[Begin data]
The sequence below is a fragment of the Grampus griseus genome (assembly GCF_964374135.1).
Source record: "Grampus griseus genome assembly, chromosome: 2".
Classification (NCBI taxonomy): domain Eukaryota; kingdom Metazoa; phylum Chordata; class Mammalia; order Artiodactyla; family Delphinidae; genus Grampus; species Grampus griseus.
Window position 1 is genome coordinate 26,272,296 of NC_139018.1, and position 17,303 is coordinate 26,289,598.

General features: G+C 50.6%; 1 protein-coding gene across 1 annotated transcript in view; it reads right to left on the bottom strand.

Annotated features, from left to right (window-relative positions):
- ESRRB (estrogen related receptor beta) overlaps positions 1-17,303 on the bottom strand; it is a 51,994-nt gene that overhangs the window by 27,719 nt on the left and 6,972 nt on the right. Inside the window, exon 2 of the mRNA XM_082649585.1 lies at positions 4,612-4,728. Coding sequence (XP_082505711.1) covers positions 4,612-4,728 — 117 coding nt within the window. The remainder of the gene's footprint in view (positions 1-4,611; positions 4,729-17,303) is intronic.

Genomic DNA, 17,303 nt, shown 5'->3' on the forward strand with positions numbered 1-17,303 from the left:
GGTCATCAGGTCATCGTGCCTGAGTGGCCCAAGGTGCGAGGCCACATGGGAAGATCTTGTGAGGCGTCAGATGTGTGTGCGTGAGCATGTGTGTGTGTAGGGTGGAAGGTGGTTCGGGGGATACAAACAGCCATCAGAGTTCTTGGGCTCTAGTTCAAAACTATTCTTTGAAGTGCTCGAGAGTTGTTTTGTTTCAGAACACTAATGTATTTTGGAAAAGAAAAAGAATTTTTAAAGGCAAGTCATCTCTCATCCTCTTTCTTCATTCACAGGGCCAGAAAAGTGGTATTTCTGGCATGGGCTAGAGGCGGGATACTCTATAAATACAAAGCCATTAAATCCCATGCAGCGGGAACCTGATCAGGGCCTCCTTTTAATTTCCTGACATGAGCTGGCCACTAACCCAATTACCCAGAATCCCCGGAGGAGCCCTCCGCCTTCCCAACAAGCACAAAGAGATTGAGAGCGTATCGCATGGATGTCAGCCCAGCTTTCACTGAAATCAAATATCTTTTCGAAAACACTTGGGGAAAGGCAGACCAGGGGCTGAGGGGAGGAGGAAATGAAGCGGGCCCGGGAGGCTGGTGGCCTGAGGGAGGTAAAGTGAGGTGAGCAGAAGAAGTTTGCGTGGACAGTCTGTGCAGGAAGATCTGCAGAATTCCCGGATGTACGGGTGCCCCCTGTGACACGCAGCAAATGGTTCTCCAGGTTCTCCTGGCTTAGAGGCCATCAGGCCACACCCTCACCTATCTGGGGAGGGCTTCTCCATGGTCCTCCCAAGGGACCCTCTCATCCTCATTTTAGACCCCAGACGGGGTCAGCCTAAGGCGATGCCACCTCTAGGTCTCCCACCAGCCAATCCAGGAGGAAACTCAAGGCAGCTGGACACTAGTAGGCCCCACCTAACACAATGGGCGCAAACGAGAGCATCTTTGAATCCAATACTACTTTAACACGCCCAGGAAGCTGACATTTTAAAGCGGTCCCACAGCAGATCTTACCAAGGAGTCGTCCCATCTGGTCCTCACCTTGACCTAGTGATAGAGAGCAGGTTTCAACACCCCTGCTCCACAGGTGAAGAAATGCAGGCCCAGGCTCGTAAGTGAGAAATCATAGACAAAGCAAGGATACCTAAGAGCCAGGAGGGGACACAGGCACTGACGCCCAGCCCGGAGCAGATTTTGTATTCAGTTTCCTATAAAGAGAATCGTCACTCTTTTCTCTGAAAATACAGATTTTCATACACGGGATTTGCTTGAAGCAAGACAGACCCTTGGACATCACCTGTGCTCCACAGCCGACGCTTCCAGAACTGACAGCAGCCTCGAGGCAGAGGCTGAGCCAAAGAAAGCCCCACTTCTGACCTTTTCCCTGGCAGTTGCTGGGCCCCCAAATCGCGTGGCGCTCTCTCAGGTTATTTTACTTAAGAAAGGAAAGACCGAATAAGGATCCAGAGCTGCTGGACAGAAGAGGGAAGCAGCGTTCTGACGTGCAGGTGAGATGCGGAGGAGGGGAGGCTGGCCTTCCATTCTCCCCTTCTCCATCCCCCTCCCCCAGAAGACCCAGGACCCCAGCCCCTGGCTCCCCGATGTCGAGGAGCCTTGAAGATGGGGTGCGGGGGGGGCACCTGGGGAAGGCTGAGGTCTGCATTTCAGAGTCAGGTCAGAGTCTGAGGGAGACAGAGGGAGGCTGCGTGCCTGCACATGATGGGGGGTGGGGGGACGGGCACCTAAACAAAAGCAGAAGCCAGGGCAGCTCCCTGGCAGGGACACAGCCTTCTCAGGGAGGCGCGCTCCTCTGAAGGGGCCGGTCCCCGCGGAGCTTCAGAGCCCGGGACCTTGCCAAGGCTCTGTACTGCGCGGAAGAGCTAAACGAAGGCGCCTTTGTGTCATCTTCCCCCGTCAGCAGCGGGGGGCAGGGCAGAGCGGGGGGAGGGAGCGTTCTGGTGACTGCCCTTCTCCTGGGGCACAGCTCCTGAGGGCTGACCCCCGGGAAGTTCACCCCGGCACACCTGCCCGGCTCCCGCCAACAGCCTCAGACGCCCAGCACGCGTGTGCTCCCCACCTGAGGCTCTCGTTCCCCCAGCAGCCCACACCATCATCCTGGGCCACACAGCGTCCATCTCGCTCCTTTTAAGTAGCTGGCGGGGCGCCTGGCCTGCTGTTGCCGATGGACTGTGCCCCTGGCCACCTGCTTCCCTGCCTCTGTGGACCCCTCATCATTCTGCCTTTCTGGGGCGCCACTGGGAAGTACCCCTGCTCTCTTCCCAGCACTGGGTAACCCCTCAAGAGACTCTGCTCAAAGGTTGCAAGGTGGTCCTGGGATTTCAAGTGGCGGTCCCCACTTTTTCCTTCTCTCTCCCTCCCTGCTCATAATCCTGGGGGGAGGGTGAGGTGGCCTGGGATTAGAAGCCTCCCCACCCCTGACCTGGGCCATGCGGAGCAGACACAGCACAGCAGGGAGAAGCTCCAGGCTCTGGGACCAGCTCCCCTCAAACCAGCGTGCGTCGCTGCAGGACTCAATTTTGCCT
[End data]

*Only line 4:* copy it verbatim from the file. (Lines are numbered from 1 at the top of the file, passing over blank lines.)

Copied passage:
Window position 1 is genome coordinate 26,272,296 of NC_139018.1, and position 17,303 is coordinate 26,289,598.